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Grotesque Ornamental Mural Painting

Ornamental mural painting over faux wood panel, Gray Oaks staircase mural project artist Arthur Morehead
Distressed ornamental mural painting (grotesque)
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Grotesque Ornamental Mural Painting

in Gray Oaks Country Club, a Naples Fl. mural project,

is a third post to a series of Distressed Faux Wood Panels.Twelve wall art panels on a staircase are painted on canvas and then installed as I complete each set.

The Distressed Faux Wood Panel Mural is coming along nicely and I am at a point to give you an update. I have added quite a bit to the faux wood panels since you last saw them and have added grotesque ornamental mural painting using stencils that I purchased from Nicola and Leslie of Vigini Paint and Design of San Antonio Texas.  Some are most likely familiar with these stencils that I am using to save on design time, besides they’re beautiful stencils anyway.

Although I have only added subtle points of trompe loeil to the panels at this writing, they are surely starting to take on the realism that I want to accomplish with this particular mural design.  I am also a huge fan of Grotesque ornamental painting amongst many other art forms that I study on a regular basis.

On Wikipedia there is a wonderful write up on the history of the fine art of grotesque ornamental painting and how it became rediscovered and used in Rome at the end of the 15th century.The articles are quite impressive and well written by the contributors who did the research on the art form which dates back as far as 54 A.D. You can get more details by going to the link that I have created below.

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Grotesque Ornamental Painting History

The Vigini Stencils I have used here will be used throughout the twelve panels I am painting over the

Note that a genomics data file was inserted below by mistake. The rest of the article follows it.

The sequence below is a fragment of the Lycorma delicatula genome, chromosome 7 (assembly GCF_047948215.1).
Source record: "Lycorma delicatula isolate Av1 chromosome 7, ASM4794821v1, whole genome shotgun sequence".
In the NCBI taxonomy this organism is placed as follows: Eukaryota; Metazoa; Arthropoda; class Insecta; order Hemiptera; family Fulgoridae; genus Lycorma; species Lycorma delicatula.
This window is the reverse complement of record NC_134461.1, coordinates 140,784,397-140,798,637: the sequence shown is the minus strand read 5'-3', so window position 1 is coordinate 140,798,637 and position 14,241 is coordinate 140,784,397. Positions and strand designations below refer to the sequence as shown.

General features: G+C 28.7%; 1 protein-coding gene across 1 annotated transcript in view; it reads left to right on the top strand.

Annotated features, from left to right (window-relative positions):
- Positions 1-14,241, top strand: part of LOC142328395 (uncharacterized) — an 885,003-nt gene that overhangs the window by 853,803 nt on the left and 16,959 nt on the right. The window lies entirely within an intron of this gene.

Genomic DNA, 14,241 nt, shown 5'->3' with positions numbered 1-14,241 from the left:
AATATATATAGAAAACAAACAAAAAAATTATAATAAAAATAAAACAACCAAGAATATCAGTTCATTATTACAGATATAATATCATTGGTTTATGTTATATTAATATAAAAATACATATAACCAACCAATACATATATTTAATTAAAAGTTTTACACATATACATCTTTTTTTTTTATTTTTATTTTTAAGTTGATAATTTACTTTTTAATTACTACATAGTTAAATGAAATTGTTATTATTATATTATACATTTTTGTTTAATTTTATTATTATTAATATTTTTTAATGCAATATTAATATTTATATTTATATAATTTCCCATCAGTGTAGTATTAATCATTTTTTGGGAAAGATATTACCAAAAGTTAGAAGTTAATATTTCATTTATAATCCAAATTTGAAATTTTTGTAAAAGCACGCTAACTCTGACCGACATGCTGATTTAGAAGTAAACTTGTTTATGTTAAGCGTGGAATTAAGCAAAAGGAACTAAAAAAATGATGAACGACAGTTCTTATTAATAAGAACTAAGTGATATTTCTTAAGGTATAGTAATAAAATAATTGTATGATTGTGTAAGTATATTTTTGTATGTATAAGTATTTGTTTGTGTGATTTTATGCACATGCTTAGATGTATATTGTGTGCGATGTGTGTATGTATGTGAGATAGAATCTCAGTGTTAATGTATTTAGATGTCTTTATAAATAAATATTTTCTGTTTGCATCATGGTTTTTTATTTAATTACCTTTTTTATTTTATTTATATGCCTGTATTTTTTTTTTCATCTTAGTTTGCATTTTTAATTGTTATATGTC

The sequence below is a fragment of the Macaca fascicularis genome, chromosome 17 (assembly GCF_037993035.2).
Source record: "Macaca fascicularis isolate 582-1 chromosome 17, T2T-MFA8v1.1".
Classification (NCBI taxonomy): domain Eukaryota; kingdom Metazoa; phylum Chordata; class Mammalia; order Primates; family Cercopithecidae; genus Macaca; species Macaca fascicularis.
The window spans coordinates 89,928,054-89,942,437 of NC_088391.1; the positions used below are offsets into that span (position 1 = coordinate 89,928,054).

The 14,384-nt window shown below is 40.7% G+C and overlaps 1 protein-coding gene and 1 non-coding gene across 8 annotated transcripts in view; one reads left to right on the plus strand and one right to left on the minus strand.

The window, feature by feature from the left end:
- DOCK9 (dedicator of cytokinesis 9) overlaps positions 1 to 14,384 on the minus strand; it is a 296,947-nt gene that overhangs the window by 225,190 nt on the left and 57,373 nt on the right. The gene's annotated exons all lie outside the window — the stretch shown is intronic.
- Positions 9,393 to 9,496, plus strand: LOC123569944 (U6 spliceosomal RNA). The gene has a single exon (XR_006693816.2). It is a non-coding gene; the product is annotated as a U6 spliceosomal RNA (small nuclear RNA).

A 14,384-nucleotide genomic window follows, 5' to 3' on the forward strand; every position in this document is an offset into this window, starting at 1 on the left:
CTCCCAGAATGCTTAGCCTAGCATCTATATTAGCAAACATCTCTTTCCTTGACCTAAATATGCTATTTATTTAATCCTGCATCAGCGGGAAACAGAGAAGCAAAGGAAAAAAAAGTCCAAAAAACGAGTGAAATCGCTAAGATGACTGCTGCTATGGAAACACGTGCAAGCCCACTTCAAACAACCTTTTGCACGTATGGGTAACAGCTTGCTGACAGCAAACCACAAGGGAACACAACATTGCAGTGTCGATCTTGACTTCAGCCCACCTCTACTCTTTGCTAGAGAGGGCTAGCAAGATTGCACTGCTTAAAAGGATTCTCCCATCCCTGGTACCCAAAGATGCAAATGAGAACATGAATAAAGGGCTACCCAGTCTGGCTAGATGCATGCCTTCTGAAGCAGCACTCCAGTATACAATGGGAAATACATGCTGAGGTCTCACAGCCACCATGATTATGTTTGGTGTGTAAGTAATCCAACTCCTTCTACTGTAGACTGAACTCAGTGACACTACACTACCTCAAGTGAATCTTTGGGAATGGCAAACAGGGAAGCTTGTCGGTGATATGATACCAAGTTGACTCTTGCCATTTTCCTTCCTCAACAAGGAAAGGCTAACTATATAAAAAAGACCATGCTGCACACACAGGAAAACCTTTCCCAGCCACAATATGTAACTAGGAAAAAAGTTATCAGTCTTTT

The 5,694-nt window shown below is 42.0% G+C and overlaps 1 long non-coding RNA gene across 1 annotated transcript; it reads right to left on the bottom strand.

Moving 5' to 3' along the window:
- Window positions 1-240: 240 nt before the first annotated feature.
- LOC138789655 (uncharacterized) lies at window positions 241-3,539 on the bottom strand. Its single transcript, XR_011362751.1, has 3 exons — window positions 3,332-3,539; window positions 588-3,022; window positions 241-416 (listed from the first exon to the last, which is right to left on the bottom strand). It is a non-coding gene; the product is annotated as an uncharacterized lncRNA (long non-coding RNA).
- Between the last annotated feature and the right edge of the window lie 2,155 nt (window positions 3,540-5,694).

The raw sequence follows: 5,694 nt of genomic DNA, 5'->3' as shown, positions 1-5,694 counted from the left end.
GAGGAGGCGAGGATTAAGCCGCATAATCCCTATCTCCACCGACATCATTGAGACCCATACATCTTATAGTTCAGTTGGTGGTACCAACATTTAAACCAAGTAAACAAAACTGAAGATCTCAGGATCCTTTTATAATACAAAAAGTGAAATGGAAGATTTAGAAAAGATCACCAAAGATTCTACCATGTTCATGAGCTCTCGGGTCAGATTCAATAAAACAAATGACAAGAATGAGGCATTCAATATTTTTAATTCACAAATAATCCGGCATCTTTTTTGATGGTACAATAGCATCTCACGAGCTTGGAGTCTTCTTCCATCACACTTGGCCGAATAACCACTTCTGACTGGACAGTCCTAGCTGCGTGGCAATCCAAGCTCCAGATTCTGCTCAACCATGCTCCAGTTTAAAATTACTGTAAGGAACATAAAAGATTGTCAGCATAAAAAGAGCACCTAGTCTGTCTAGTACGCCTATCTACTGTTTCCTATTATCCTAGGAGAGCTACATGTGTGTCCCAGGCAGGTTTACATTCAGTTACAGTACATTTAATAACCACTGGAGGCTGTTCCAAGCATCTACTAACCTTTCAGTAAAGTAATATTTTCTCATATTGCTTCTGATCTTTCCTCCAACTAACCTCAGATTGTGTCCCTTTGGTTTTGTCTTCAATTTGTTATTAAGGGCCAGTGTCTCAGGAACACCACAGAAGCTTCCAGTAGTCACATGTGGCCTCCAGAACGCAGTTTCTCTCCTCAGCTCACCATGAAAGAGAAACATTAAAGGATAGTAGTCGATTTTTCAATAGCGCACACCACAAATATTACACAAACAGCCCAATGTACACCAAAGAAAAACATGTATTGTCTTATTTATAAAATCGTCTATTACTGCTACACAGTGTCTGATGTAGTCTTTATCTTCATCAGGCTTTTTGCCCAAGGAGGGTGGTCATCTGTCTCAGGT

Distressed Wood Faux Panels

that I wrote about in my previous post.

Ornamental mural painting over faux wood panel, Gray Oaks staircase mural project artist Arthur Morehead
Distressed ornamental mural painting (grotesque)

As I said from the beginning, this Gray Oaks Country Club mural project is a series of posts as to try and keep some kind of organization so as not to confuse you with how many steps there are to this staircase mural project. The first post was actually about the background where I used a medium by Faux Effects International that is commonly known in the decorative arts and interior designer market as Luster Stone (Silver Product), which I go over in the first post titled,

Luster Stone Faux Fresco.

Now that that’s out of the way I can continue with the good stuff on ornamental painting, after all you should give credit where credit is due. I do try to keep consistent with my posts but it is tough when you are only one person. I have several stencils I am using throughout this  mural project and if there are any in particular that you are interested in just drop me a comment or an email and I’ll give you the information on them. The paint I am using is Faux Creme Colors manufactured by Faux Effects Int. which I have been using for approximately15 years and absolutely love the line. However I do use other mediums as well such as Golden Proceeds, Heavy Body Acrylics, and Fluid Acrylics. There’s another line I just started using for large murals and scenic painting made by Rosco that is really amazing also. The point here is to let you know that you should explore other mediums if you are as versatile in the arts such as I am, what can I say, I cant get enough toys to play with and have always been that way.

On this mural project I wanted a painterly quality to the appearance so I used the stencils for “blocking in” the designs with a common color to create harmony within all the panels. I also used an open palette in the mixing process. The colors I used was Faux Creme Colors Earth Brown and a touch of Italian Sienna ( Faux Effects Int.) for the “blocking in”.

Stencil Design by Vigini Paint and Design
“Blocking In” The stencil

The crossover in artist colors would be Raw Umber and Raw Sienna or Burnt Umber. The stencils have three overlays so its important to watch your color values (light and darkness) so you don’t lose the details of the designs.